WWCC well deserving of national honor

The school was named one of the top 10 two-year colleges in the nation.


Walla Walla Community College has been recognized as one of top 10 two-year colleges in the nation.

We are not surprised.

We have watched WWCC, under the leadership of President Steve VanAusdle, grow into a fantastic institution of higher education. The college serves a wide cross section of the community and is particularly skilled at figuring out what occupations will be in demand and then designing programs that deliver graduates who are highly employable.

The top-10 honor came as WWCC was named one of the finalists for a $1 million prize for the two-year college that does the most exceptional work in educating students and training them for good jobs. The winner and up to three runners-up will share the Aspen Prize for College Excellence, which will be awarded by the nonprofit Aspen Institute in December.

WWCC is one of the 10 finalists because its full-time, first-year students have a college graduation and transfer rate that's about 12 percent higher than the national average. That rate is improving, and minority students do equally as well as nonminority students, said Josh Wyner, executive director of the institute's College Excellence Program.

"Walla Walla Community College is doing great things for students and the Walla Walla Valley," Wyner said. "The school deserves special recognition for its success in helping students overcome gaps in their K-12 education to finish their programs and complete college. At all three fronts, they've exceeded the national average."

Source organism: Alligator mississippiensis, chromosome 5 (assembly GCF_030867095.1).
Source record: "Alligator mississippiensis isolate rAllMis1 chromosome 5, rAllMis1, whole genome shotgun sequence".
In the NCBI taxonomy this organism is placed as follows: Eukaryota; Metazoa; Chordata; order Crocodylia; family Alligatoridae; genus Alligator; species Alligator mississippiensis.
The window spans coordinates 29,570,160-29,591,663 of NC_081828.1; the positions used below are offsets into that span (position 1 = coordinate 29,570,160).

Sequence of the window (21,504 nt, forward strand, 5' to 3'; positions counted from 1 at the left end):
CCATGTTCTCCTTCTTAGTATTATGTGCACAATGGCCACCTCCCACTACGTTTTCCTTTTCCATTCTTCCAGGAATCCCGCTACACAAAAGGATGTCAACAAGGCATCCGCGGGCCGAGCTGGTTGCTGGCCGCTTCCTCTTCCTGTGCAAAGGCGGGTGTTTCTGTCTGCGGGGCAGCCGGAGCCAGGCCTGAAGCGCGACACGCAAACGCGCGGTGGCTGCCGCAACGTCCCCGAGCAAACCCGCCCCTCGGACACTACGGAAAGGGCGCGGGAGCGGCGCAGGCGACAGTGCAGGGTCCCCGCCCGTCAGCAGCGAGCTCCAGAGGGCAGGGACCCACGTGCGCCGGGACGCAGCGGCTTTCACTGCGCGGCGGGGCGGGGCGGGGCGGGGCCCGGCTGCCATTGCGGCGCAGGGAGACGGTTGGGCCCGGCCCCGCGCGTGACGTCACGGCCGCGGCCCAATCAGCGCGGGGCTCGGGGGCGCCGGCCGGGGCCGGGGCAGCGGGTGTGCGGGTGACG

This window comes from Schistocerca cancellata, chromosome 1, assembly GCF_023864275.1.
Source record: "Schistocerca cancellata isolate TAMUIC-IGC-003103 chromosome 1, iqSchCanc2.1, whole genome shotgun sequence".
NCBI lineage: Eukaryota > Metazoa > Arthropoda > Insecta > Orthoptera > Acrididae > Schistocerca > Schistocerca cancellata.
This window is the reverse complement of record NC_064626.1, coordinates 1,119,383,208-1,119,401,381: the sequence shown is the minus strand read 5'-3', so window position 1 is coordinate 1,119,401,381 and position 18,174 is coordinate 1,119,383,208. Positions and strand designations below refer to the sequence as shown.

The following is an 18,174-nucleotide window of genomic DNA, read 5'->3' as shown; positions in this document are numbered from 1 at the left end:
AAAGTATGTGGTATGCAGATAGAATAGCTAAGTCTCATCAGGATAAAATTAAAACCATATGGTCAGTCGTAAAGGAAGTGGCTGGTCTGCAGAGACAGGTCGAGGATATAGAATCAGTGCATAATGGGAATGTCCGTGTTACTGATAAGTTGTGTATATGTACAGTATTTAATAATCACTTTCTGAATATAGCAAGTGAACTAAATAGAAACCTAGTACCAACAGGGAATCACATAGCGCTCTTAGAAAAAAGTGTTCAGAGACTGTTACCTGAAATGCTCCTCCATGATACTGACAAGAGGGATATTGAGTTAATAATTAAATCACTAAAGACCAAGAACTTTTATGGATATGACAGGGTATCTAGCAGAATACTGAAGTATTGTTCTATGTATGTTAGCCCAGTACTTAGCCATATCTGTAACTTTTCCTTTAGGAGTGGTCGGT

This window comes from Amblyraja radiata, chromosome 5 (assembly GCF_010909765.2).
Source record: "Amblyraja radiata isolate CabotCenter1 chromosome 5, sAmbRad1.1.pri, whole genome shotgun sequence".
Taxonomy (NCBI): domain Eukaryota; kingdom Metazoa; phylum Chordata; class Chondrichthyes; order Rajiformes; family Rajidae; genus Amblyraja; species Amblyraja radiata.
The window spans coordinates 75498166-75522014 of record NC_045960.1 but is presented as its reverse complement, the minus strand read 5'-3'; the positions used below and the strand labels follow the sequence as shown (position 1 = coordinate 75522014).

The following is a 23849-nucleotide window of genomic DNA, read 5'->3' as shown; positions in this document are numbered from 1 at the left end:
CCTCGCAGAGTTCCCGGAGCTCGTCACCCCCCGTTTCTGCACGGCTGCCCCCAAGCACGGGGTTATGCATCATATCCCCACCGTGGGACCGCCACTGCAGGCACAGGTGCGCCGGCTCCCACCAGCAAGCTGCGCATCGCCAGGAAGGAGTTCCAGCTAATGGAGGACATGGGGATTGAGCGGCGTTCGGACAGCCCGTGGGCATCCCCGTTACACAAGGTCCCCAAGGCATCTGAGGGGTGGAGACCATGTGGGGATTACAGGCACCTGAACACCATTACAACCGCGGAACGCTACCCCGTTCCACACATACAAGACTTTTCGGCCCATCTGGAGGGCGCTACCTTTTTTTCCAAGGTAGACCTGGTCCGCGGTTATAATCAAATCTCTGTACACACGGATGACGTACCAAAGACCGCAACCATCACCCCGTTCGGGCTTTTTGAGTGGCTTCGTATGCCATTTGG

Notice was taken of several of WWCC's innovative programs.

This included the enology and viticulture -- winemaking and grape growing -- program. The programs aimed at the wine industry are housed in the Center for Enology and Viticulture, which opened in 2002. It was the first teaching and commercial winery in the country at a two-year college.

WWCC was also noticed for its nursing and medical programs, the new Water & Environmental Center and its new wind technology program.

When the $1 million prize is given in December, we fully expect WWCC to win.

But even if it is not awarded the top prize, being picked as one of the 10 best out of over a thousand colleges throughout the nation is an incredible honor.

Being a finalist for this prestigious award simply confirms what we already knew -- WWCC is a top-notch school and well deserving of this honor.


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